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Some 41 million children from 5 to 14 years old will don costumes, knock on doors, hold out bags or jack-o-lantern buckets, waiting to have them filled with candy.

Tonight is Halloween.

U.S. Baptists are all too familiar with Halloween and too unfamiliar with “All Saints’ Day” on Nov. 1.

So, what is this lesser-known holiday about and who are the “saints” being celebrated?

Halloween began as a vigil (All Hallow’s Eve) of prayer and fasting in preparation for All Saints’ Day, also known as All Hallow’s Day, on which a communal meal was held to remember the martyrs (witnesses) who died for their faith.

This was later expanded to include all Christians who had died with All Soul’s Day on Nov. 2.

While Roman Catholicism has a process for selecting “saints,” the recognition of specific saints was discarded by the Christian traditions emerging from the Protestant Reformation in favor of the broader inclusion of all believers in a “communion of saints.”

Baptists seem more comfortable with the term “heroes of the faith” instead of “saints.”

Consequently, they have rarely celebrated All Saints’ Day (Nov. 1), All Souls’ Day (Nov. 2) or All Saints’ Day Sunday (the first Sunday in November). That’s understandable, but I believe it worthwhile to reinsert this day into the worship calendar.

Because of Protestants’ aversion to calling people “saints,” defining the term “saint” is especially important.

Ministers should emphasize that All Saints’ Day is not a declaration that the deceased were perfect people or always positive role models.

The “saints” remembered on this day are professed followers of Christ who are part of the “communion of saints,” which the Apostles’ Creed uses to refer to all Christians.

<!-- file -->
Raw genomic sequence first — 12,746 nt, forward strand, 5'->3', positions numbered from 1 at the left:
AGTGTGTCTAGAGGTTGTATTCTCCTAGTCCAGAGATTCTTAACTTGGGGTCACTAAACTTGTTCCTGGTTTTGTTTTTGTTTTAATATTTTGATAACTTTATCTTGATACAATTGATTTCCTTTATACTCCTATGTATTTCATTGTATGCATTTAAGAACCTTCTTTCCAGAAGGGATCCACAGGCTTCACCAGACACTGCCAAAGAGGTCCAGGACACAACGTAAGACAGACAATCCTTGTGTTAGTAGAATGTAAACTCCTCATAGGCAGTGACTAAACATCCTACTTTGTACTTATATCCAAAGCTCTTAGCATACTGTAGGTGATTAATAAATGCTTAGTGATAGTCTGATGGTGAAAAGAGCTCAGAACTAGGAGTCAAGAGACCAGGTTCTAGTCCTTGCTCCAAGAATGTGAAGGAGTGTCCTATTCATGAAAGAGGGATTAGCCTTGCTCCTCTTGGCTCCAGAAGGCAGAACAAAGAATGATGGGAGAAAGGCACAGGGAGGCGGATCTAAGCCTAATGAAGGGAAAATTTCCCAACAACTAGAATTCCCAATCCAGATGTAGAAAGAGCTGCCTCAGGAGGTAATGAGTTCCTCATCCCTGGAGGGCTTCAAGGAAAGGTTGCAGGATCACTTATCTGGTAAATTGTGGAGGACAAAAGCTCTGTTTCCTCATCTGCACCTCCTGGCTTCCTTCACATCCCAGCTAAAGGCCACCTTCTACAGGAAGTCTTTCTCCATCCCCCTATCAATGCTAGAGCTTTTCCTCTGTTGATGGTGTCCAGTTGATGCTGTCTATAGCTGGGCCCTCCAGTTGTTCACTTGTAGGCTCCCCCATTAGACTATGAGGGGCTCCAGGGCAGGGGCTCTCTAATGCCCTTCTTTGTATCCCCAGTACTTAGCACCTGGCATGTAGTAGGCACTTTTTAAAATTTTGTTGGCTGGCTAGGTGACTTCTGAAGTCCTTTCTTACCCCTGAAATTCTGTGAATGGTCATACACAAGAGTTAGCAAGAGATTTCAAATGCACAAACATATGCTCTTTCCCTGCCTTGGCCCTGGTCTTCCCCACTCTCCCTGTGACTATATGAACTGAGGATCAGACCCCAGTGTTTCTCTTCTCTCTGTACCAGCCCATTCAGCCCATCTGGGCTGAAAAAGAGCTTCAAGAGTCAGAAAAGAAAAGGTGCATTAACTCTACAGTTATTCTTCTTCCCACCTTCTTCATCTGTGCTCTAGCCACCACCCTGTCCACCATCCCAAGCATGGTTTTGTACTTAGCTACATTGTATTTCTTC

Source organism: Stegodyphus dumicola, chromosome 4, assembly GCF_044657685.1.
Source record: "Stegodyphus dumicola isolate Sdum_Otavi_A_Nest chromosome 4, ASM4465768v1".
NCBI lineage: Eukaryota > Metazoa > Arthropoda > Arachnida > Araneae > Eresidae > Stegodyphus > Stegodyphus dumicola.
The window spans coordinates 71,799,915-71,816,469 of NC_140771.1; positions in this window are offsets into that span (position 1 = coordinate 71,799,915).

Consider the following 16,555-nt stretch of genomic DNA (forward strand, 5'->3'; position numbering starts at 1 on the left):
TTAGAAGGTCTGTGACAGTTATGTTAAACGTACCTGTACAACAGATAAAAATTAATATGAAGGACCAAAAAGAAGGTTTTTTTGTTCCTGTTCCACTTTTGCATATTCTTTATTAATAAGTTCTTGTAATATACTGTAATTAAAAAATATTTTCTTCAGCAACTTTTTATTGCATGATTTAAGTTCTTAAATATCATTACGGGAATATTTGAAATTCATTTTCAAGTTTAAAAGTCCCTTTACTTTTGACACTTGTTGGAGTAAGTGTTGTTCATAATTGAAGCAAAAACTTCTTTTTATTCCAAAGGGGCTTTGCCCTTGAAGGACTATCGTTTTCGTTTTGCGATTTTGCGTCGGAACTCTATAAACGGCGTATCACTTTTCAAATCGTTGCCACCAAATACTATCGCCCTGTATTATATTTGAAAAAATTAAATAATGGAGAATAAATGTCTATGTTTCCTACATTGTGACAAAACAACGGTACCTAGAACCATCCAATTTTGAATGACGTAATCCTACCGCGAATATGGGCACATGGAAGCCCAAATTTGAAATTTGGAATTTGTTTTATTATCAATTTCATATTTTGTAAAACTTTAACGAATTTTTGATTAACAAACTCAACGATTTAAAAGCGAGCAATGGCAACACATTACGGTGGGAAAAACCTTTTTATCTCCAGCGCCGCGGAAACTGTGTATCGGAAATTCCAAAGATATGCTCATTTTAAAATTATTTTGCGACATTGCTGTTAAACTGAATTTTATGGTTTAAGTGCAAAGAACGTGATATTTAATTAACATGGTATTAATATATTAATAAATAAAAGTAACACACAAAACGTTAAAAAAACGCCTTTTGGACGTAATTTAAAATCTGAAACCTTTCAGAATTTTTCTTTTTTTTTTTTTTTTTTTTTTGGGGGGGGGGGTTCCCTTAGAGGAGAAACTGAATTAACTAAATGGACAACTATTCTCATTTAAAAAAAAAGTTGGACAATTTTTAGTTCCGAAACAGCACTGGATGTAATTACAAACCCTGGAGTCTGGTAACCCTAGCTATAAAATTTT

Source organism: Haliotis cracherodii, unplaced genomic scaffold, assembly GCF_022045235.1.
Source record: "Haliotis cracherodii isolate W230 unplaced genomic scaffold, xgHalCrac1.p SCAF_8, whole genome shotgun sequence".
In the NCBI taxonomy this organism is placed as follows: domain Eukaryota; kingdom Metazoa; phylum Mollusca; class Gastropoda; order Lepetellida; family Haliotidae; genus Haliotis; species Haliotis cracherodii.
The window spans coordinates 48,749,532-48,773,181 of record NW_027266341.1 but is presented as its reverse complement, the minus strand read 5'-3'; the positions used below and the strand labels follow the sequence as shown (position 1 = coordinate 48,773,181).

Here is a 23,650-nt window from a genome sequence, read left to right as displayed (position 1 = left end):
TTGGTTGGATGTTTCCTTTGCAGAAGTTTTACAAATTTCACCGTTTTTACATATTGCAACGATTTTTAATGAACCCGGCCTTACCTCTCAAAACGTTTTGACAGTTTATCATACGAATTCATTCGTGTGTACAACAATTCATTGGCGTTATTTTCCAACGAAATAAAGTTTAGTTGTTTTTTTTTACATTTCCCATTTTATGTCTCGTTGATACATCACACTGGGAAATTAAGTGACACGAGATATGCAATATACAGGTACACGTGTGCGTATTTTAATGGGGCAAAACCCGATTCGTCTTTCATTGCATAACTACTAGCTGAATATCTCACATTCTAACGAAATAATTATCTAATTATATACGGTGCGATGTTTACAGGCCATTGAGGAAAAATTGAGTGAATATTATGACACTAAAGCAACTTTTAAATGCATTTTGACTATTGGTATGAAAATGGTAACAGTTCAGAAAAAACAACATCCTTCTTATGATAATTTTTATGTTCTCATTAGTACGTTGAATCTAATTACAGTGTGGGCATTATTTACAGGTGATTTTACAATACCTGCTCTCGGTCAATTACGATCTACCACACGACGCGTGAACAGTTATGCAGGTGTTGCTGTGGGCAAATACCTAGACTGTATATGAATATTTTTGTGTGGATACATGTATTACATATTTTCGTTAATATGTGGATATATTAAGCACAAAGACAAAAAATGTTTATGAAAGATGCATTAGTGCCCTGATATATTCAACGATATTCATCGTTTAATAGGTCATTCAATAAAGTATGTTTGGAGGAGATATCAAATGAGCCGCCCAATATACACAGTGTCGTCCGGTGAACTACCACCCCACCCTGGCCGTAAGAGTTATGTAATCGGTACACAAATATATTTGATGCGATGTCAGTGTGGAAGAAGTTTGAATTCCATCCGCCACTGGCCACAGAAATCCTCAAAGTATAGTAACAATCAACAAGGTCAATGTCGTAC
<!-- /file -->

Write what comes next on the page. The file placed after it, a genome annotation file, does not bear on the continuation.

To make this clear, the minister can remind the congregation of the biblical figures who were not perfect, but from whose life and legacy we learn and grow as disciples.

They can also call attention to colloquial usage of the term in hymns, such as “When the Saints Go Marching In.”

Still, you may wonder why this day matters. I offer three reasons.

1. On All Saints’ Day Sunday, congregations can remember and recognize all of its members who have passed away during the previous year.

Deaths often come unexpectedly, and sometimes congregation members cannot attend funerals or memorial services of long-time friends and church members. Having a set day each year on which churches around the world (in their own unique ways) collectively grieve losses and celebrate lives well lived is a unifying, constructive practice.

2. On All Saints’ Day Sunday, we remember that “saints” or “heroes of the faith” – in the Bible, within local churches and throughout Christian history – while imperfect, are people whose lives have shaped ours.

We stand on the shoulders of those who have gone before us and would not be where we are today without the legacy of our ancestors. Yes, mistakes were made and injustices done, but many advances and justice were also enacted.

All Saints’ Day is an opportunity to demonstrate humility by recognizing we might have made the same mistakes had we lived in earlier eras, and to demonstrate wisdom by learning from shortcomings while emulating successes.

3. Observing this day provides ministers the opportunity to teach about significant historical figures within Baptist life and throughout the larger Christian tradition.

All Saints’ Day is a day for thanksgiving and education, for celebrating our calling and reorienting our lives to the way of Jesus by learning from Christians who have lived before us. This is a prudent practice any time of the year, and the first Sunday of November offers a ready-made date for so doing.

Candy and costumes are a fun activity for children, and many churches provide a safe place for this to happen.

But churches should also use this time of year to remember, celebrate and learn from the positive and negative examples of the “communion of saints” of which we are all a part.

Zach Dawes is the managing editor for EthicsDaily.com.

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